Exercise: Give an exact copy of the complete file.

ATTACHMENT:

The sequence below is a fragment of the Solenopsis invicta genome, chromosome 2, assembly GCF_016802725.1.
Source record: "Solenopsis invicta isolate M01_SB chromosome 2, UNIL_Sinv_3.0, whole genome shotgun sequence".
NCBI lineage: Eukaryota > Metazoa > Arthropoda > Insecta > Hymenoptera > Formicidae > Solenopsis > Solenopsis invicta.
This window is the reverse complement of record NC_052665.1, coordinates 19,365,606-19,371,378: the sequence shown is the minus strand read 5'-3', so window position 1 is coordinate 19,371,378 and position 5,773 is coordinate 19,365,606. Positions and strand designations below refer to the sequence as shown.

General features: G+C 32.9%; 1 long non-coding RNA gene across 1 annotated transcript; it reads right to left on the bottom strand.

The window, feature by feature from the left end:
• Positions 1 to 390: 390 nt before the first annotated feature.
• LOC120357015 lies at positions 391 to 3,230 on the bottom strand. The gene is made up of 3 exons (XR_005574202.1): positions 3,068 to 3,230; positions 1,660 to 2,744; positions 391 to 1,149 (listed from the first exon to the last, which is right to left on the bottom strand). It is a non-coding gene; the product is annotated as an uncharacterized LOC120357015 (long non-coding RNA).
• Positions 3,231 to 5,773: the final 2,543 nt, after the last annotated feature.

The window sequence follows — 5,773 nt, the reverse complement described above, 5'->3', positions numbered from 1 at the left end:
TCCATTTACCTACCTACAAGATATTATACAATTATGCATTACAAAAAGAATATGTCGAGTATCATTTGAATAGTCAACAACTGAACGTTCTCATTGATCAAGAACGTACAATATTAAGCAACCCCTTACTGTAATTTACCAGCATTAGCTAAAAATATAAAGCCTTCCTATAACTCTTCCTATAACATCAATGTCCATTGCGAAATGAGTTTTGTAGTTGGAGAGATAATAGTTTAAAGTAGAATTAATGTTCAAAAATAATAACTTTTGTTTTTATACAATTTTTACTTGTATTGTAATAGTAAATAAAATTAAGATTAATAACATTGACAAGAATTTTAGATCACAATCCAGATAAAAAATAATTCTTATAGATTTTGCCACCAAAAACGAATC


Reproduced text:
The sequence below is a fragment of the Solenopsis invicta genome, chromosome 2, assembly GCF_016802725.1.
Source record: "Solenopsis invicta isolate M01_SB chromosome 2, UNIL_Sinv_3.0, whole genome shotgun sequence".
NCBI lineage: Eukaryota > Metazoa > Arthropoda > Insecta > Hymenoptera > Formicidae > Solenopsis > Solenopsis invicta.
This window is the reverse complement of record NC_052665.1, coordinates 19,365,606-19,371,378: the sequence shown is the minus strand read 5'-3', so window position 1 is coordinate 19,371,378 and position 5,773 is coordinate 19,365,606. Positions and strand designations below refer to the sequence as shown.

General features: G+C 32.9%; 1 long non-coding RNA gene across 1 annotated transcript; it reads right to left on the bottom strand.

The window, feature by feature from the left end:
• Positions 1 to 390: 390 nt before the first annotated feature.
• LOC120357015 lies at positions 391 to 3,230 on the bottom strand. The gene is made up of 3 exons (XR_005574202.1): positions 3,068 to 3,230; positions 1,660 to 2,744; positions 391 to 1,149 (listed from the first exon to the last, which is right to left on the bottom strand). It is a non-coding gene; the product is annotated as an uncharacterized LOC120357015 (long non-coding RNA).
• Positions 3,231 to 5,773: the final 2,543 nt, after the last annotated feature.

The window sequence follows — 5,773 nt, the reverse complement described above, 5'->3', positions numbered from 1 at the left end:
TCCATTTACCTACCTACAAGATATTATACAATTATGCATTACAAAAAGAATATGTCGAGTATCATTTGAATAGTCAACAACTGAACGTTCTCATTGATCAAGAACGTACAATATTAAGCAACCCCTTACTGTAATTTACCAGCATTAGCTAAAAATATAAAGCCTTCCTATAACTCTTCCTATAACATCAATGTCCATTGCGAAATGAGTTTTGTAGTTGGAGAGATAATAGTTTAAAGTAGAATTAATGTTCAAAAATAATAACTTTTGTTTTTATACAATTTTTACTTGTATTGTAATAGTAAATAAAATTAAGATTAATAACATTGACAAGAATTTTAGATCACAATCCAGATAAAAAATAATTCTTATAGATTTTGCCACCAAAAACGAATC